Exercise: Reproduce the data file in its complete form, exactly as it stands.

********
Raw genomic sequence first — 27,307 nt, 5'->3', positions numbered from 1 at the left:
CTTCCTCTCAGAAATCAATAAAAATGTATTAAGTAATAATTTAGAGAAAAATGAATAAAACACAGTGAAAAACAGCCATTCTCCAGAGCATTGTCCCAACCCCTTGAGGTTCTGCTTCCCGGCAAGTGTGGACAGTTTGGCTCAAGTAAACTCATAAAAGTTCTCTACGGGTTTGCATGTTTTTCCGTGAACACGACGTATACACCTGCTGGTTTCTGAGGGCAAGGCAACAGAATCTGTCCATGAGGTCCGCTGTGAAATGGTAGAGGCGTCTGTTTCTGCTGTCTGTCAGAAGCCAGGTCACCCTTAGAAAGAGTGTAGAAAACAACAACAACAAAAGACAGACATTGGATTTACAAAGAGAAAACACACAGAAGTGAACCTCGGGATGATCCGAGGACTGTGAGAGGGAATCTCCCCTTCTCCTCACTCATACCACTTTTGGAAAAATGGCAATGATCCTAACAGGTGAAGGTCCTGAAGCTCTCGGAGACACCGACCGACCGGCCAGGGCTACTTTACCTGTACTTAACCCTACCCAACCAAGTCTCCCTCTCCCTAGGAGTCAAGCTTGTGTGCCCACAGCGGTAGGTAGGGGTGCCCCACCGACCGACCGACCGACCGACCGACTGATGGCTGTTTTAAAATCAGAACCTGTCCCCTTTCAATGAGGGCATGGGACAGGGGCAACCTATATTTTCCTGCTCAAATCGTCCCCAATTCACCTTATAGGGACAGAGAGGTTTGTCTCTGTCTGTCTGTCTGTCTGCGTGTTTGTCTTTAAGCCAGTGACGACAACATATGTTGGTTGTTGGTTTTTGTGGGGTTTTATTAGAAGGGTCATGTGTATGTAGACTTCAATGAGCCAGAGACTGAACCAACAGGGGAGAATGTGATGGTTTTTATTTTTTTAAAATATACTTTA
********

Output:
Raw genomic sequence first — 27,307 nt, 5'->3', positions numbered from 1 at the left:
CTTCCTCTCAGAAATCAATAAAAATGTATTAAGTAATAATTTAGAGAAAAATGAATAAAACACAGTGAAAAACAGCCATTCTCCAGAGCATTGTCCCAACCCCTTGAGGTTCTGCTTCCCGGCAAGTGTGGACAGTTTGGCTCAAGTAAACTCATAAAAGTTCTCTACGGGTTTGCATGTTTTTCCGTGAACACGACGTATACACCTGCTGGTTTCTGAGGGCAAGGCAACAGAATCTGTCCATGAGGTCCGCTGTGAAATGGTAGAGGCGTCTGTTTCTGCTGTCTGTCAGAAGCCAGGTCACCCTTAGAAAGAGTGTAGAAAACAACAACAACAAAAGACAGACATTGGATTTACAAAGAGAAAACACACAGAAGTGAACCTCGGGATGATCCGAGGACTGTGAGAGGGAATCTCCCCTTCTCCTCACTCATACCACTTTTGGAAAAATGGCAATGATCCTAACAGGTGAAGGTCCTGAAGCTCTCGGAGACACCGACCGACCGGCCAGGGCTACTTTACCTGTACTTAACCCTACCCAACCAAGTCTCCCTCTCCCTAGGAGTCAAGCTTGTGTGCCCACAGCGGTAGGTAGGGGTGCCCCACCGACCGACCGACCGACCGACCGACTGATGGCTGTTTTAAAATCAGAACCTGTCCCCTTTCAATGAGGGCATGGGACAGGGGCAACCTATATTTTCCTGCTCAAATCGTCCCCAATTCACCTTATAGGGACAGAGAGGTTTGTCTCTGTCTGTCTGTCTGTCTGCGTGTTTGTCTTTAAGCCAGTGACGACAACATATGTTGGTTGTTGGTTTTTGTGGGGTTTTATTAGAAGGGTCATGTGTATGTAGACTTCAATGAGCCAGAGACTGAACCAACAGGGGAGAATGTGATGGTTTTTATTTTTTTAAAATATACTTTA